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Lives of Illustrious Men.
You have urged me, Dexter,23202320 Dexter. Compare chapters 132 and 106. to follow the example of Tranquillus23212321 Tranquillus. C. Suetonius Tranquillus (about a.d. 100). De illustribus grammaticis; De claris rhetoribus. in giving a systematic account of ecclesiastical writers, and to do for our writers what he did for the illustrious men of letters among the Gentiles, namely, to briefly set before you all those who have published23222322 Published or handed down “Prodiderunt.” Some mss. read “tradiderunt,” and Jerome usually employs “Edo” for publish. any memorable writing on the Holy Scriptures, from the time of our Lord’s passion until the fourteenth year of the Emperor Theodosius.23232323 Fourteenth year of the Emperor Theodosius. a.d. 492. A similar work has been done by Hermippus23242324 Hermippus of Smyrna. (3rd century b.c.) Lives of distinguished men. the peripatetic, Antigonus Carystius,23252325 Antigonus. Antigonus of Carystus (Reign of Ptolemy Philadelphus?). the learned Satyrus,23262326 Satyrus. A Peripatetic (Reign of Ptolemy Philopator) “wrote a collection of biographies.” and most learned of all, Aristoxenus the Musician,23272327 Aristoxenus the musician. A Peripatetic, pupil of Aristotle, wrote lives of various Philosophers. among the Greeks, and among the Latins by Varro,23282328 Varro. M. Terentius Varro the “most learned of the Romans” (died b.c. 28) published among other things a series of “portraits of seven hundred remarkable personages” (Ramsay in Smith’s Dictionary). Santra,23292329 Santra. Santra the Grammarian? Nepos,23302330 Nepos. Cornelius Nepos friend of Cicero wrote Lives of Illustrious men. Hyginus,23312331 Hyginus. Caius Julius Hyginus, freedman of Augustus and friend of Ovid. and by him through whose example you seek to stimulate23322332 Seek to stimulate 30 31 a [H e 21] and the mass of mss. also Fabricius; stimulate. A.T. Migne. Her. us,—Tranquillus.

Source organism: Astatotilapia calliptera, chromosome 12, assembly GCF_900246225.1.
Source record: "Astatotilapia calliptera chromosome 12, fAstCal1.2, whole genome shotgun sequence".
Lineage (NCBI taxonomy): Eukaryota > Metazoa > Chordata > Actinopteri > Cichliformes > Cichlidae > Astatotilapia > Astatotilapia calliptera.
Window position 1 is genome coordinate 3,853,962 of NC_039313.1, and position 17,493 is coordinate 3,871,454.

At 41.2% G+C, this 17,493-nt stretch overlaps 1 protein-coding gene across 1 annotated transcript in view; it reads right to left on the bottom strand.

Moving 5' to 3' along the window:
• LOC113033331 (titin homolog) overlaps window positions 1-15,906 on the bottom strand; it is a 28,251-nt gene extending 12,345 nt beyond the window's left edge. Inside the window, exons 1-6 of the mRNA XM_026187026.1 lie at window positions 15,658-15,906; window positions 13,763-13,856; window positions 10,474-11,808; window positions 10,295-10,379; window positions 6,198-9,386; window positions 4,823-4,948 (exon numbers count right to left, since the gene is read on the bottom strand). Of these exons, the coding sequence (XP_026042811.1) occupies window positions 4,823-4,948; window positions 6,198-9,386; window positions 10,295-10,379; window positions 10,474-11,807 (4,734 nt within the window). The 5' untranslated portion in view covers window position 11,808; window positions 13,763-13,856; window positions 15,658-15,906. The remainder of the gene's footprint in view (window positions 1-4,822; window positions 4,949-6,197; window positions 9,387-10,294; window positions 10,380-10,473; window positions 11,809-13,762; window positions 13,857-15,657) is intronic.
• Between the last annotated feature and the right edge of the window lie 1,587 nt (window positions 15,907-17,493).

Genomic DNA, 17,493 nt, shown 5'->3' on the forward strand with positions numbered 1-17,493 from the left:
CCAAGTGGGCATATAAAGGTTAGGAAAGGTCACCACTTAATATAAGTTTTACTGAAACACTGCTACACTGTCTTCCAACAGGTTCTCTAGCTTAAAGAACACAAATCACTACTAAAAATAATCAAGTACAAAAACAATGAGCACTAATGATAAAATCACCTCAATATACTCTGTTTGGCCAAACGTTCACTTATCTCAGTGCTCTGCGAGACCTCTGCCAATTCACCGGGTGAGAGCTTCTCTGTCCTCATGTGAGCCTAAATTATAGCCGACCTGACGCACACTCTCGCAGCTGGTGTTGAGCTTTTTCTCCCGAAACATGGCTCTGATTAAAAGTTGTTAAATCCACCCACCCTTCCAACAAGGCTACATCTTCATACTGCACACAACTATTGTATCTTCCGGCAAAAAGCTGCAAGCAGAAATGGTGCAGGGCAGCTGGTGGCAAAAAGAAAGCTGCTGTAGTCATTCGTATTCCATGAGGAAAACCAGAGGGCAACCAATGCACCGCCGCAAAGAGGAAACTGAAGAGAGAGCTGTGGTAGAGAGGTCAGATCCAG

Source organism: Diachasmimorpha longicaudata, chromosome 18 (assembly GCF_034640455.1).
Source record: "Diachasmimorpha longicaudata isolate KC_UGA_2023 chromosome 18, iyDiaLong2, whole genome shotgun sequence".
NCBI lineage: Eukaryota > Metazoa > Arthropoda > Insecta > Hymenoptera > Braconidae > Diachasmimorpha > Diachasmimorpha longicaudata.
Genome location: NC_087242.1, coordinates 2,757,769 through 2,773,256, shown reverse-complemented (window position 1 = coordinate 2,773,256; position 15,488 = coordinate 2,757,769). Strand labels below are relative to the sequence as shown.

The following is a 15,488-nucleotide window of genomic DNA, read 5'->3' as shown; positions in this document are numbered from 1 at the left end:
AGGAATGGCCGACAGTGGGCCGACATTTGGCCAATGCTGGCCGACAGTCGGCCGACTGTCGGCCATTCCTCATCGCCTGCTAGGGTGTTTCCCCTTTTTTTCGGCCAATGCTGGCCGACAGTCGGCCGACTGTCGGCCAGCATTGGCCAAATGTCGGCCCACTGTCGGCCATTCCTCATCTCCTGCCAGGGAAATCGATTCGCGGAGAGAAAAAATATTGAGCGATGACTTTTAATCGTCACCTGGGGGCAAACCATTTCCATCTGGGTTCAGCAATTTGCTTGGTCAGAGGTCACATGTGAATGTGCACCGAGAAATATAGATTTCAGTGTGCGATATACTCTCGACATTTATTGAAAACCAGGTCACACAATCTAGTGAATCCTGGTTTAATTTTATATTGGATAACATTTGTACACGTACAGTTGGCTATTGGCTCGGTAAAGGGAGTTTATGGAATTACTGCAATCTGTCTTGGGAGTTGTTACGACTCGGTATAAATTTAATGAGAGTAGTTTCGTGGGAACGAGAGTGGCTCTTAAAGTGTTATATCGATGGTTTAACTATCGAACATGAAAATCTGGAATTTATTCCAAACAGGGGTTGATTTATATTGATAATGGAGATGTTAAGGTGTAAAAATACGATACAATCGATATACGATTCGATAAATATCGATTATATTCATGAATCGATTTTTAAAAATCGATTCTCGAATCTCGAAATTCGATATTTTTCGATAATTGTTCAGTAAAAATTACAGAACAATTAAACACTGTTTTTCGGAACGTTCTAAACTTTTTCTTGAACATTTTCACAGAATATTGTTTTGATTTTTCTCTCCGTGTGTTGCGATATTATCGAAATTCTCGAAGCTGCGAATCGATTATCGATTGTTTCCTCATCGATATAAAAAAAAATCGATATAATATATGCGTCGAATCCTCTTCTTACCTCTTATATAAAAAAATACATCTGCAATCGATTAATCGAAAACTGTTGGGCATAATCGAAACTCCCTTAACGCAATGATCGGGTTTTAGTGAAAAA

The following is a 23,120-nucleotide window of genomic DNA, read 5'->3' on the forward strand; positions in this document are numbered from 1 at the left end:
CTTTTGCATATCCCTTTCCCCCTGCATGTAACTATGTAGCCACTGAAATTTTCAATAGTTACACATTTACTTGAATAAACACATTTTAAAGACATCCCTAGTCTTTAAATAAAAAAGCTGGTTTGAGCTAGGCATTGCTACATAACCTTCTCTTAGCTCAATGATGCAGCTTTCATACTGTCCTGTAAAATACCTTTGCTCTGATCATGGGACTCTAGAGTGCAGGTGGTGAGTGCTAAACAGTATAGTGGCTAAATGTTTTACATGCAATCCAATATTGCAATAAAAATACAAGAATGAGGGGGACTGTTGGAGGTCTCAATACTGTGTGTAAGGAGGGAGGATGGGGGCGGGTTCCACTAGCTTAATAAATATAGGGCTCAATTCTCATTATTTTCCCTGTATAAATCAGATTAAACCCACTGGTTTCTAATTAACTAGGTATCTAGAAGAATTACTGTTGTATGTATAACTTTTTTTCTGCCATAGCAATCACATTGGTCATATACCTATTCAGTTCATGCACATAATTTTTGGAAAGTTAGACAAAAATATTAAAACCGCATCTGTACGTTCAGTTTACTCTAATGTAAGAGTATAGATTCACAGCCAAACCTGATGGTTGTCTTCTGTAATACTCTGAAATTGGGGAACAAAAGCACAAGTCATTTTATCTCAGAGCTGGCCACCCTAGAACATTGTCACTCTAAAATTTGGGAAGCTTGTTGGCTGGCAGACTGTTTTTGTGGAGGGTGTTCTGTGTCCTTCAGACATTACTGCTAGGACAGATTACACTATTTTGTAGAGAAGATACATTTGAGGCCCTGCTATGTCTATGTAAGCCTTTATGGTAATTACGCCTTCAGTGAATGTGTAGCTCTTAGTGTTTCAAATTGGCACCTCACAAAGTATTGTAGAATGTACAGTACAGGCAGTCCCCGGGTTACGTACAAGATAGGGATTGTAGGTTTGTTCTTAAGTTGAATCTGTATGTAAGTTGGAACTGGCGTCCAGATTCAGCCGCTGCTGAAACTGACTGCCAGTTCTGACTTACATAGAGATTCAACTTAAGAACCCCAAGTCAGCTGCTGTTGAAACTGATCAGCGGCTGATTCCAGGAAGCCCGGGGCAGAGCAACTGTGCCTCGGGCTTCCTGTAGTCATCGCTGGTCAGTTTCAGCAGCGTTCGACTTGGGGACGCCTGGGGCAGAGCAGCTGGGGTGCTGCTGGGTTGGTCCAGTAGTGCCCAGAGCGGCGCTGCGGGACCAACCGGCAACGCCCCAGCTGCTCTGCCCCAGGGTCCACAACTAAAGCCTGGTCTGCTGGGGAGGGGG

But their situation and mine is not the same, for they, opening the old histories and chronicles could as if gathering from some great meadow, weave some23332333 SomeA H 25 31 e 21. Fabricius; No T a? Migne Her. small crown at least for their work. As for me, what shall I do, who, having no predecessor, have, as the saying is, the worst possible master, namely myself, and yet I must acknowledge that Eusebius Pamphilus in the ten books of his Church History has been of the utmost assistance, and the works of various among those of whom we are to write, often testify to the dates of their authors. And so I pray the Lord Jesus,23342334 The Lord Jesus A H T 25 31 e; The Lord Jesus Christ a; Our Lord Jesus Christ Bamb. Bern; My Lord Jesus Christ Norimb. that what your Cicero, who stood at the summit of Roman eloquence, did not scorn to do, compiling in his Brutus, a catalogue of Latin orators, this I too may accomplish in the enumeration of ecclesiastical writers, and accomplish in a fashion worthy of the exhortation which you made. But if, perchance any of those who are yet writing have been overlooked by me in this volume, they ought to ascribe it to themselves, rather than to me, for among those whom I have not read, I could not, in the first place, know those who concealed their own writings, and, in the second place, what is perhaps well known to others, would be quite unknown to me in this out of the way corner of the earth.23352335 Out of the way corner of the earth i.e., Bethlehem. But surely when they are distinguished by their writings, they will not very greatly grieve over any loss in our non-mention of them. Let Celsus, Porphyry, and Julian learn, rabid as they are against Christ, let their followers, they who think the church has had no philosophers or orators or men of learning, learn how many and what sort of men founded, built and adorned it, and cease to accuse our faith of such rustic simplicity, and recognize rather their own ignorance.
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